7 Options for After School Care

Infant care

Working parents cite two times of the day as the most challenging. Those would be when they have to get their kids off to school and when they have to pick them up. In years past, looking for after school programs was not an issue because, in generations past, there was at least one parent who did not work. It has been estimated that in 1975 approximately half of all kids could go home to be cared by their mother. That number has dropped to less than one third. Today, many children go home to an empty house and have to care for themselves. That is the situation for about 11.3 million kids.

At the same time, the idea that the government and companies should provide more support to working parents and more help with funding for after school and other child care centers. Research into kids’ test scores and overall academic performance shows that the time between 3:00 and 6:00 in the afternoon/evening is very important in how a child does in school. It is no wonder that many parents are not sure what their options are when it comes to after school care but it is clear there is a need. Here are some options parents can investigate:

  1. Ask your child’s school: There are many schools that offer after school programs for the students enrolled there. These are often the best bet because the child can just stay at the school when the school day ends, as opposed to having to be transported from school to another location, which means parents have to take care of that. These programs are sometimes run by the teachers, other staff or the school may bring in an outside company to take care of students.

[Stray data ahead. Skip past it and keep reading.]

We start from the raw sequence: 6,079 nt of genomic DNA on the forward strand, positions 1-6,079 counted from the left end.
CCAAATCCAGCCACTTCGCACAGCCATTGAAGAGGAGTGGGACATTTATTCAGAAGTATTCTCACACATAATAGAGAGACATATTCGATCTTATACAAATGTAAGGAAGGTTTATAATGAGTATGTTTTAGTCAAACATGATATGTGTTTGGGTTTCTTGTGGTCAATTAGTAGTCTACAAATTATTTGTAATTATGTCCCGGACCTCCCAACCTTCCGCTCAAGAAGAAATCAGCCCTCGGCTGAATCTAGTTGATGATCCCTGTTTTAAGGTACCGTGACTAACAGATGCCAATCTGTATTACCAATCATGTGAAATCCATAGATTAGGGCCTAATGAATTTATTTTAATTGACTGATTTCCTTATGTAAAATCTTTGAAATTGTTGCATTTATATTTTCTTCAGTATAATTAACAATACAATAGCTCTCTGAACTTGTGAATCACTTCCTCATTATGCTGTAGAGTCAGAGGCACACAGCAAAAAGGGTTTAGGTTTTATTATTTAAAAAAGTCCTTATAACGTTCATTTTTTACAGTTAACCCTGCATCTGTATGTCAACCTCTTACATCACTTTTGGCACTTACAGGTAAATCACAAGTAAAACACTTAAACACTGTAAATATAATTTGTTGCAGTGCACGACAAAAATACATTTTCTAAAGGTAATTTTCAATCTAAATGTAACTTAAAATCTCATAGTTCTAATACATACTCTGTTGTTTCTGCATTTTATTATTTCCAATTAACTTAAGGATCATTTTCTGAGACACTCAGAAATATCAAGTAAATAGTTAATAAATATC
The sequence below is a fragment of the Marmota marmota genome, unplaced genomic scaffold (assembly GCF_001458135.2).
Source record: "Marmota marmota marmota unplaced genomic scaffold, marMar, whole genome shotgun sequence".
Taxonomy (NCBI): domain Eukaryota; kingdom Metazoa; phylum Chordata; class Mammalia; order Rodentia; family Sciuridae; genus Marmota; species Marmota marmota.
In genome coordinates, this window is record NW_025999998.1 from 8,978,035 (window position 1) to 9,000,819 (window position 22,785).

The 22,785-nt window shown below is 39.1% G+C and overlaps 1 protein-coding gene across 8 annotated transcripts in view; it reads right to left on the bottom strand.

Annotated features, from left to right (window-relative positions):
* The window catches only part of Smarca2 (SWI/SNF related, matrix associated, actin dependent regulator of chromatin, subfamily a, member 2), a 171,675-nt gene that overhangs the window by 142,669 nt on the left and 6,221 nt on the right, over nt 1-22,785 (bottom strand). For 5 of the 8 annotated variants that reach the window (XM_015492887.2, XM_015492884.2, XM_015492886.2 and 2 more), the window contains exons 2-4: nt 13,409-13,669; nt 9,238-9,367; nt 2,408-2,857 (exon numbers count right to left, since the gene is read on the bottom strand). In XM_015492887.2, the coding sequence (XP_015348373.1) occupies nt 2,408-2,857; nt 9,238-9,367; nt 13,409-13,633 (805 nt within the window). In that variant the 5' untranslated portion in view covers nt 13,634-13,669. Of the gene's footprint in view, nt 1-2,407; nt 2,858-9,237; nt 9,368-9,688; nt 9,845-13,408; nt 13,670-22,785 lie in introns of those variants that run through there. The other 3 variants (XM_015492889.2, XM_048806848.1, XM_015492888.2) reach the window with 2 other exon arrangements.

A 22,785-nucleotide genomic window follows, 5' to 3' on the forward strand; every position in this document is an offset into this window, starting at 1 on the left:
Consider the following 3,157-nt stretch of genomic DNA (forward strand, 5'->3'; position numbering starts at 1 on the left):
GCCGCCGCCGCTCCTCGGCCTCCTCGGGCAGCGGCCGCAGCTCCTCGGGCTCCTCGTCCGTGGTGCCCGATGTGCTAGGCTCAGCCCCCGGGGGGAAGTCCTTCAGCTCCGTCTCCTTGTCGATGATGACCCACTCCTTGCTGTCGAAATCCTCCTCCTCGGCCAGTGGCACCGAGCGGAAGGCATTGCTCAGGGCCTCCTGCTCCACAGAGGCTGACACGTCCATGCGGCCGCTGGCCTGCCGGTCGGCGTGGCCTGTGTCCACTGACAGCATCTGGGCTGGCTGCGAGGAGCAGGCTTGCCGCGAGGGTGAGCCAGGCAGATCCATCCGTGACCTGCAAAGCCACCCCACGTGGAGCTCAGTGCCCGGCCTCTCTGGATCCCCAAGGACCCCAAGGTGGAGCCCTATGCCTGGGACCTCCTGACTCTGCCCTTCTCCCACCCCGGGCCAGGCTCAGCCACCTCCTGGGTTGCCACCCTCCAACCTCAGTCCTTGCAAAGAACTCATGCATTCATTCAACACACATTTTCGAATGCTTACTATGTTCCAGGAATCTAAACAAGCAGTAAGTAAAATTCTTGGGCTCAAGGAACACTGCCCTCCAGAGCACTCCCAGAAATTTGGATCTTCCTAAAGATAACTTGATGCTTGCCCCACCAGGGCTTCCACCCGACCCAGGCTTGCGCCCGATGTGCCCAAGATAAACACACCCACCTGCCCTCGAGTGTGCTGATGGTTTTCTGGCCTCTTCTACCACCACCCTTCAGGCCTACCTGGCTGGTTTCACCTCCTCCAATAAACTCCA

2. Talk to the local children’s museum. Many children’s museums around the country offer programs after school for kids to learn, play and do arts and crafts. These programs are great to help keep the learning going after the school day is done.
  3. Find a tutoring facility. There are these centers in a lot of cities and towns and can be really helpful to help your child spend these crucial hours between 3:00 and 6:00 pm. If your child is having issues with one or more topics, you may be able to find a tutoring program that can help them move forward. At the same time, if your child is really interested in a topic, this can help engage them in that subject and encourage their interest.
  4. Look for a co-op. You are not the only person who needs after school care for their kids. In many communities, people join together to take care of the children in the community. These are sometimes put together by local businesses but in other instances neighbors will do it or friends. In some instances an initial cost is put up to set up a center and in others, people will take turns caring for the kids on the block.
  5. Hire a babysitter. This is a tried and true method. Typically parents find a local teen and pay them to watch their child after school. The upside is that your child is in a familiar and safe environment. While most babysitters are very reliable, the downside is that you are leaving your child with a teenager.
  6. Talk to your employer about your schedule. Many parents are able to work out a schedule where they can leave work in time to get the child from work. In two parent homes, one person takes care of the morning routine and the other takes care of the afternoon routine. Not all jobs can offer these schedules but it is worth asking your employer if they would be amenable to such an arrangement.
  7. Talk to your employer about working offsite. There are some jobs that can be done remotely. If that sounds like something you can do, you may want to see if you can work from home. This is often the best option for many professional parents such as writers, lawyers, accountants and others.

Finding after school care for your child can be a challenge. The good news is that there are options and you can find the right one for you.


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